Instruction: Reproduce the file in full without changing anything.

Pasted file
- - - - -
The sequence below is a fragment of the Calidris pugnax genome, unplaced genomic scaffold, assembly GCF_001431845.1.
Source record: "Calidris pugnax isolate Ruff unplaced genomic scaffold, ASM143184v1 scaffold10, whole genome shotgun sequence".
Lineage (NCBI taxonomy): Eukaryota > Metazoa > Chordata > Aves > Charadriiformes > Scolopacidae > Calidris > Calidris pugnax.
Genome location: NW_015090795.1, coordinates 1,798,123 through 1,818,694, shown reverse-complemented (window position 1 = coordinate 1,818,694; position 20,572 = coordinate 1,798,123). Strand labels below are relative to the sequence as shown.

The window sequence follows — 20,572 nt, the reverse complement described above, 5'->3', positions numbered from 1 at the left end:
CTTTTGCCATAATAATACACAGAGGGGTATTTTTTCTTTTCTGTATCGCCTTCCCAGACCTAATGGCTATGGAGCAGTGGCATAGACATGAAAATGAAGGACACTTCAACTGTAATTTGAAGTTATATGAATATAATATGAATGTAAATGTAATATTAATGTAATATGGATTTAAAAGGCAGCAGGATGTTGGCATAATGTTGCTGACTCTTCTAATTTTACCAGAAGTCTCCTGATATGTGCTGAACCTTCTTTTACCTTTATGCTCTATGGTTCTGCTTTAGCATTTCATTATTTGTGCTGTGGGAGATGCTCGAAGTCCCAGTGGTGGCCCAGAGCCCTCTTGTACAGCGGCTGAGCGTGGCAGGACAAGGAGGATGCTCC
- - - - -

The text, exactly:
The sequence below is a fragment of the Calidris pugnax genome, unplaced genomic scaffold, assembly GCF_001431845.1.
Source record: "Calidris pugnax isolate Ruff unplaced genomic scaffold, ASM143184v1 scaffold10, whole genome shotgun sequence".
Lineage (NCBI taxonomy): Eukaryota > Metazoa > Chordata > Aves > Charadriiformes > Scolopacidae > Calidris > Calidris pugnax.
Genome location: NW_015090795.1, coordinates 1,798,123 through 1,818,694, shown reverse-complemented (window position 1 = coordinate 1,818,694; position 20,572 = coordinate 1,798,123). Strand labels below are relative to the sequence as shown.

The window sequence follows — 20,572 nt, the reverse complement described above, 5'->3', positions numbered from 1 at the left end:
CTTTTGCCATAATAATACACAGAGGGGTATTTTTTCTTTTCTGTATCGCCTTCCCAGACCTAATGGCTATGGAGCAGTGGCATAGACATGAAAATGAAGGACACTTCAACTGTAATTTGAAGTTATATGAATATAATATGAATGTAAATGTAATATTAATGTAATATGGATTTAAAAGGCAGCAGGATGTTGGCATAATGTTGCTGACTCTTCTAATTTTACCAGAAGTCTCCTGATATGTGCTGAACCTTCTTTTACCTTTATGCTCTATGGTTCTGCTTTAGCATTTCATTATTTGTGCTGTGGGAGATGCTCGAAGTCCCAGTGGTGGCCCAGAGCCCTCTTGTACAGCGGCTGAGCGTGGCAGGACAAGGAGGATGCTCC